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[Taler] Synchronization and backup

From: Christian Grothoff
Subject: [Taler] Synchronization and backup
Date: Fri, 16 Feb 2018 01:49:22 +0100
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Jeff wrote (in PM, but he won't mind me sharing, as it really belongs here):

> It's too risky to keep the same coin in two different active wallets
> anyways (...).
> It's not great for a restored wallet to quickly run through all it's
> coins trying to refresh or link them because it breaks unlinkability.
> I'd think wallets should save to their backup more aggressively if it
> needs to save to a backup at all, although that's vulnerable to traffic
> analysis too.

I've actually been thinking (and worrying) about this a bit myself, now
that I've drafted a first spec for the Taler wallet 'sync/backup'
protocol (see api.git, api-sync.rst file for details).

Basically, there are two points to this:

1) Backup/sync frequency leaks information about the user; basically,
doing a 'full' sync (instead of just seeing that the delta is zero)
shows even over TLS that the user did a purchase (or other
Taler-activity, like withdraw).  If we sychronize often, that's quite a
signal. If we synchronize rarely, we run into (2).  If we synchronize at
a fixed frequency, we do lots of "wasteful" ops that leak that the user
is online. If we synchronize based on triggers (purchase, about to
purchase, etc.), we leak even more information.  Note that this applies
even if we do it all over Tor, as the backup/sync server does see the
event and it is linked to the respective public key (which the server
must know so it can check the signature and attribute the activity to
the same 'account' / rowid in the database).

2) Echoing Jeff's other point, if we share the same coins across
devices, either device may attempt to spend it, and if we accidentally
spend the same coin twice (via device A and device B) because we failed
to synchronize, we disclose a link between the two purchase operations.
We could try to add information to the DB saying something like "this
device will use the coins in order X-Y-Z if it can, so a second device
should use Z-Y-X (and mark that in the DB) and a third X-Z-Y (and again
upload that into the sync'ed DB so everybody knows!).  That could
_reduce_ the chance of two wallets picking the same coin more-or-less at
the same time by accident (albeit not prevent it, we may be spending X,
Y AND Z depending on the amount...).

Possible approaches to this that I see:

c) Constant-frequency, constant-bandwidth backup/sync.  Basically, throw
bandwidth at the problem, always uploading and downloading the full
wallet DB, even if nothing changed, regardless of the user being
'active' with Taler.  If an acceptable frequency is low enough, and we
can keep the wallet DB small, that might be viable, but feels a bit extreme.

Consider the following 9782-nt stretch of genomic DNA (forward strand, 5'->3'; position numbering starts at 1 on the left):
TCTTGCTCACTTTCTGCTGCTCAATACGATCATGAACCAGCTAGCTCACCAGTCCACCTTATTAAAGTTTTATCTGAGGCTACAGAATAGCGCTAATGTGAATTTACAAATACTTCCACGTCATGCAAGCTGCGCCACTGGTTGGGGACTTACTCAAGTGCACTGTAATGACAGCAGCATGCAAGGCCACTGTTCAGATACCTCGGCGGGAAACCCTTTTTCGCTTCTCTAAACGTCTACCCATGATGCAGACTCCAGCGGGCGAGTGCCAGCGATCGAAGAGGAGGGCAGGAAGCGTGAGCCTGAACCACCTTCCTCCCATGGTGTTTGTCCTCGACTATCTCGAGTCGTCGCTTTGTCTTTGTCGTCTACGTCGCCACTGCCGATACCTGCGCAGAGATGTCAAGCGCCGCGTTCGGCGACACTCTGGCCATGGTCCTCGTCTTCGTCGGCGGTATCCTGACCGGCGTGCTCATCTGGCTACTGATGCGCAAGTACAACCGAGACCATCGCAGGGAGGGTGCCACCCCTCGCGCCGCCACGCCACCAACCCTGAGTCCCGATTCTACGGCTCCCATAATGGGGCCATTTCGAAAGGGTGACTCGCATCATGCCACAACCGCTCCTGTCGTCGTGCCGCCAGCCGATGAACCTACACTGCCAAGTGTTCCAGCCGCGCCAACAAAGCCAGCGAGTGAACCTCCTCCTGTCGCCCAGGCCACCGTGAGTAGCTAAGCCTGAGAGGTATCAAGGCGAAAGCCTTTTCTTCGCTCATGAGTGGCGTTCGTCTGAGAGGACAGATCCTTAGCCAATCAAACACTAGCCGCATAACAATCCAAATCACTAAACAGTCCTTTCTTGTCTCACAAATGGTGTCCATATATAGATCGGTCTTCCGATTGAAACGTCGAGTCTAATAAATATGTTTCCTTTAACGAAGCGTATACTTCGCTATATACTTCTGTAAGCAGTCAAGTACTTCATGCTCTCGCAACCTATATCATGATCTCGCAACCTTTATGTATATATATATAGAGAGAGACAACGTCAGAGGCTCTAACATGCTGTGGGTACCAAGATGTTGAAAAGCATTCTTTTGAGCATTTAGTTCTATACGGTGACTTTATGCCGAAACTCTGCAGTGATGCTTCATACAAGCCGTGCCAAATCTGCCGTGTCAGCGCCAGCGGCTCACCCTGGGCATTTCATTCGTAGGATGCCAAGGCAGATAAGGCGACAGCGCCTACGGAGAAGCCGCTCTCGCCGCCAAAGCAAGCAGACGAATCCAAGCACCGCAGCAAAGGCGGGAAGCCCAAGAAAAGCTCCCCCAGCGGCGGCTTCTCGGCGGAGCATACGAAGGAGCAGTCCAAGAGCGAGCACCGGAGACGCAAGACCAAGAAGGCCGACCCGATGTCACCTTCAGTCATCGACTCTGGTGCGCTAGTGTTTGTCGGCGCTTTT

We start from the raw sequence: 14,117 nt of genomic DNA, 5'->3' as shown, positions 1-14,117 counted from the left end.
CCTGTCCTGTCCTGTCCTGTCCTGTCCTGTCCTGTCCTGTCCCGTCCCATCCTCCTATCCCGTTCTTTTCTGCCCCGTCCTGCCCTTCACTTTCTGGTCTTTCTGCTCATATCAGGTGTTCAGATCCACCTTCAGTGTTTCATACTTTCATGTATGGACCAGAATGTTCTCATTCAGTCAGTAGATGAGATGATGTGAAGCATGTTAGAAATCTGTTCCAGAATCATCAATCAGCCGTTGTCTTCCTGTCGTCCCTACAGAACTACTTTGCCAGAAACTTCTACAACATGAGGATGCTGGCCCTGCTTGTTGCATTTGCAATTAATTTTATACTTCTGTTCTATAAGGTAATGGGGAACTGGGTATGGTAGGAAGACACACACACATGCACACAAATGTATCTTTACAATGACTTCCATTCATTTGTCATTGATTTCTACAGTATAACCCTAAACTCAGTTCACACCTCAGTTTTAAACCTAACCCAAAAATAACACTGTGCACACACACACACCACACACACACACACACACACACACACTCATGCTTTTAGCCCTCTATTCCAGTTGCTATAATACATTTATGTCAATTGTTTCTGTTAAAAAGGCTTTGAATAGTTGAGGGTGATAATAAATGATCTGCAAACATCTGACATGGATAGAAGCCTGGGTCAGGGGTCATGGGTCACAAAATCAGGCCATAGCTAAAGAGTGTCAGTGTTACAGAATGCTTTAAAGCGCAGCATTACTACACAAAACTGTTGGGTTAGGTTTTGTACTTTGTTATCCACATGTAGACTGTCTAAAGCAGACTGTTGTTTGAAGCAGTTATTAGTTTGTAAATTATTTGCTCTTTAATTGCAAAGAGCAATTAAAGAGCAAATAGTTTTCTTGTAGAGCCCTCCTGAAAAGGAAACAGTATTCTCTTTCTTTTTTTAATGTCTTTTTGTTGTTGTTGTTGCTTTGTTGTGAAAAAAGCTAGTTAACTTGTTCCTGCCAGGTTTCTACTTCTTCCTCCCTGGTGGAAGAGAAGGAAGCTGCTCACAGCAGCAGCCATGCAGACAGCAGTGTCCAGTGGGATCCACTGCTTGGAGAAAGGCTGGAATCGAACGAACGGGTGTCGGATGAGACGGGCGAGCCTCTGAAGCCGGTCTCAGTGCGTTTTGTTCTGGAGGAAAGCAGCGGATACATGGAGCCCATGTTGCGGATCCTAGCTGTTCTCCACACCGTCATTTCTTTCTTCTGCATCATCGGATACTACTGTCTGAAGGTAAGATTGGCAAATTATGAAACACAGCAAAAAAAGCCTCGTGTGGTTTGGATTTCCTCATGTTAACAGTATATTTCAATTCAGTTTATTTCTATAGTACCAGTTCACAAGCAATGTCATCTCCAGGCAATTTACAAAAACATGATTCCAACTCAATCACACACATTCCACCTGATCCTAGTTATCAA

i) Ignore the issue. Design and build for usability and performance
today.  Naturally, without implementing anything, we can document the
problem properly and tell users how to work around it. For example, that
if they want the best privacy, they should either run their own personal
(!) Tor hidden service for backup/sync, or just not use that feature. We
can facilitate this solution a bit by providing nice, easy instructions
for how to setup such a Tor hidden service. (Note that it has to be
personal, as otherwise the provider can still do the correlation attacks.)

p) P2P sync. Once we have a working GNUnet and the Internet has been
obsoleted, we could just directly sync between wallet devices, using a
secure mix network communication channel. That'd be ideal, cutting out
the middleman and the information leakage.  But, that's a bit far into
the future.  In the meantime, STUN/TURN/ICE may _sometimes_ allow us to
achieve something similar, but as they still require a third party to
coordinate/rendezvous, I don't see this fundamentally solving the problem.

n) NFC sync. Again, same problem as (p), might not always be available
as not all devices we may want to synchronize will be available for some
type of NFC-communication.

s) Secure multi-party computation magic where the backup/sync server
operates on encrypted wallet data (instead of merely storing encrypted
wallet data).  If we don't have to always upload the full wallet, but
can somehow more efficiently transmit deltas, then (c) becomes much more
affordable.  However, without some significant crypto-advance I would
expect any zero-knowledge operation on the server would just be crazy
expensive computationally for client and server, and possibly still use
quite a bit of bandwidth, so the gains vs. (c) would be offset by far
from computational losses.  So this sounds more like a highly
experimental long-term PhD-crypto-thesis proposal than something we
could actually do in the near term (and maybe (p) is the more realistic
plan for the long term...).

Naturally, we can combine these. (i) is trivial, (p) is being worked on,
and (n) could be implemented as an option once we have a wallet on
mobiles; (c) could influence our general behavior for sync; however, I
think we should for the first iteration avoid constant-traffic, and I
don't see how constant-frequency buys us anything without constant-traffic.

Any other opinions? Other options I'm missing?

Happy hacking!


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